Squad age profiles: Premier League, 10 Apr 2020

These graphics are intended to give a quick visual overview of the age of players that each club has fielded in league matches using a technique very similar to “population pyramid” graphs, although I’ll freely admit that they’ve come out with shades of the Rorschach test (or as someone observed on Twitter, the Habitat lighting range).


Hopefully they’re fairly self-explanatory, but here’s a quick summary anyway:

For each club I’ve added up all the league minutes played by every player this season and calculated the percentage accumulated by players of every age, rolling up “18 and under” and “35 and over” for neatness’ sake.

Each vertical “step” on a club’s chart is a year, with the major age milestones denoted by slightly thicker lines (as per the labels on the left). The width of the coloured graph at each step corresponds to the percentage of minutes accounted for by players of that age.

I haven’t labelled the percentage values as the graphs were already getting pretty busy and I figured that the general shape and proportions were sufficient to compare teams against each other. I may revisit this (and a few other tweaks) later in the season once I’ve done a bit more tinkering.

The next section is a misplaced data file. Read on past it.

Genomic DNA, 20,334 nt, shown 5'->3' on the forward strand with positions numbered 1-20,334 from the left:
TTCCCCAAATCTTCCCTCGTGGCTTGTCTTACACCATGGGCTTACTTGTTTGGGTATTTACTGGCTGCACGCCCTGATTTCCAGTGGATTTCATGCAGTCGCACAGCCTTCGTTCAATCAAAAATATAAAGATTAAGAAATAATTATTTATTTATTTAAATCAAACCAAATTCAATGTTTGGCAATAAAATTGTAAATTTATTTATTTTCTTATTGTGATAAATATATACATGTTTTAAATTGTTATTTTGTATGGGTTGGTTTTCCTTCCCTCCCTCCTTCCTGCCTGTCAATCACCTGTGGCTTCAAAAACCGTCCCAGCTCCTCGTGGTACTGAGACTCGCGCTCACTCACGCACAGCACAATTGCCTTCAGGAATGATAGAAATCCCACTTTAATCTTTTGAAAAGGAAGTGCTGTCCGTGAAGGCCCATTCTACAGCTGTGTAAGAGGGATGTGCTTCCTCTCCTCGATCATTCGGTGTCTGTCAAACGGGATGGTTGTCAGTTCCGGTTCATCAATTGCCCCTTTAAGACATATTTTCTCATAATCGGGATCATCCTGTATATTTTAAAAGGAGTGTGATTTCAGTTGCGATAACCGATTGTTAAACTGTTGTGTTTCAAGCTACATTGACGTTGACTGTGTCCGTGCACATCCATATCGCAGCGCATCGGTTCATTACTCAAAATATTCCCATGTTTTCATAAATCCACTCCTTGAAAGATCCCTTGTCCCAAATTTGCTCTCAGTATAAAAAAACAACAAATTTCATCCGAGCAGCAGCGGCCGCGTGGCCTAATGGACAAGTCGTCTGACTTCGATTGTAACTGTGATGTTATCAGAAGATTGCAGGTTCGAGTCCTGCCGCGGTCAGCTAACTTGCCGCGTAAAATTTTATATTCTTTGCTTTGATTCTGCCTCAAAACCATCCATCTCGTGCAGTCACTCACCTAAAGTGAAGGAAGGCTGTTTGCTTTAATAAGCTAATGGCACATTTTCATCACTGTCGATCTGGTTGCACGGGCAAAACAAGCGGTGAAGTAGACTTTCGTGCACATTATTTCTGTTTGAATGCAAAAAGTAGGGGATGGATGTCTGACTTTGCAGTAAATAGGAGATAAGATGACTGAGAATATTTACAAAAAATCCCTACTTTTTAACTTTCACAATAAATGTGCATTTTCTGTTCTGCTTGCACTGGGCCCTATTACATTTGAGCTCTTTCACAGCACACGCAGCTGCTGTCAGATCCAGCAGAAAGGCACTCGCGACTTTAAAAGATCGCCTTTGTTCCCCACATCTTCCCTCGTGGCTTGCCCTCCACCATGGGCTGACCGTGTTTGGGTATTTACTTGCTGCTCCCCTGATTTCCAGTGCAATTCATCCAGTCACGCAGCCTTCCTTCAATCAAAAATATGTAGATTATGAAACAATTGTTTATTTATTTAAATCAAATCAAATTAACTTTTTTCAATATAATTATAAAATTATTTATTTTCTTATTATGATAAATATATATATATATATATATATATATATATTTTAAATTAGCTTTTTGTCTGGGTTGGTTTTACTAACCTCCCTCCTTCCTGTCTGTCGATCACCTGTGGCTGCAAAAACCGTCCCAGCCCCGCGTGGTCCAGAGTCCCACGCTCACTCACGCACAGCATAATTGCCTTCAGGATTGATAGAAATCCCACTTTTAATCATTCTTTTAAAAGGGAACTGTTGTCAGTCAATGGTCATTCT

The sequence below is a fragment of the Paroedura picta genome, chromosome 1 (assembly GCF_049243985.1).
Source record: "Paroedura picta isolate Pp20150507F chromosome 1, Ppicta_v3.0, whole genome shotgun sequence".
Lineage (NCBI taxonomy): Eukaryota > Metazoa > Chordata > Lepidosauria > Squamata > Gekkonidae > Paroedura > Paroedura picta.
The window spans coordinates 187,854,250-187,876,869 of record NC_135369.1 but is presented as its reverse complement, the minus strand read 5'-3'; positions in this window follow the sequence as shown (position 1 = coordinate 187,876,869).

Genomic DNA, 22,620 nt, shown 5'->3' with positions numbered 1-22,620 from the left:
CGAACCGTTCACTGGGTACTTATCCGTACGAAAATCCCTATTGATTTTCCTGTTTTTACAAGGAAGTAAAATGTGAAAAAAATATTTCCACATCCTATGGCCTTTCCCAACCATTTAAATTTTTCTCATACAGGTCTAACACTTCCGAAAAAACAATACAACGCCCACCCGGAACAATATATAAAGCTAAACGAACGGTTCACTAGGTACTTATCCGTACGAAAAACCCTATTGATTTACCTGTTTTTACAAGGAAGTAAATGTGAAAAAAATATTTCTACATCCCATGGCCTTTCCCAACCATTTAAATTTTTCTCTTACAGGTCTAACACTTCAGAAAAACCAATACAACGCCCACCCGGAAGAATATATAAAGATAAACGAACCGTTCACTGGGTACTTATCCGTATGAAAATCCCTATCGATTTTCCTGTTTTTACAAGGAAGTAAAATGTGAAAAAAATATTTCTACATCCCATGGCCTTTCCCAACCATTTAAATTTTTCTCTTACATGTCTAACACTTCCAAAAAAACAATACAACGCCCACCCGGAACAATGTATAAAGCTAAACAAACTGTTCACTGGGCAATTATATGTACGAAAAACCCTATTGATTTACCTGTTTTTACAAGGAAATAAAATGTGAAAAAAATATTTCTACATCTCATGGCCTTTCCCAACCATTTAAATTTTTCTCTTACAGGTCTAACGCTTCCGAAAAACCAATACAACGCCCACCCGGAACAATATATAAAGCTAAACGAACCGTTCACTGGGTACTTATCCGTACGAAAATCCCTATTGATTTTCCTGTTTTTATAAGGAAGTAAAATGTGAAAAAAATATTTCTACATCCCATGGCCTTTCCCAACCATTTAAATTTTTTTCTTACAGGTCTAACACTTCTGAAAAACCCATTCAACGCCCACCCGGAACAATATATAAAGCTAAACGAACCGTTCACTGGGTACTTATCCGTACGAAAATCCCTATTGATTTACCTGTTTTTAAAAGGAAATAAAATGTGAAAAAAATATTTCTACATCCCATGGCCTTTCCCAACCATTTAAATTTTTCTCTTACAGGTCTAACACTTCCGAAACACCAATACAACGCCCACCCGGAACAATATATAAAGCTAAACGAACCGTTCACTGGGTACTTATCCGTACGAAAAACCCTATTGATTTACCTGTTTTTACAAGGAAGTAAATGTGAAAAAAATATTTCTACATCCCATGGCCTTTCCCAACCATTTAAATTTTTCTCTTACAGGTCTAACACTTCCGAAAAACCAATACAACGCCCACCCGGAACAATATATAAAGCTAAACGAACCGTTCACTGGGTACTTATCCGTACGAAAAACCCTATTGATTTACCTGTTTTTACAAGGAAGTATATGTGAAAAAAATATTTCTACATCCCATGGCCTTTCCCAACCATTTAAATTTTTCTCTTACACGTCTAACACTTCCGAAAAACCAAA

I’ve also calculated the average age of each club’s starting line-ups this season and used this to sort all the clubs in a division from oldest to youngest.

Hopefully that’s enough to give you the idea, so let’s dive in.

Crystal Palace have been operating the oldest squad in the league, with all but two starting 11s this season having an average age of over 29 and all of their last five being north of 30. Roy Hodgson’s also given just 13 minutes of playing time to anyone under 23.

Watford haven’t lined up much younger on average and have given the division’s highest share of minutes to players in their 30s (42.4%).

Man Utd have been putting out the youngest teams on average, although Norwich and Chelsea have given a much higher share of minutes to players aged 21 and under (both just shy of a quarter).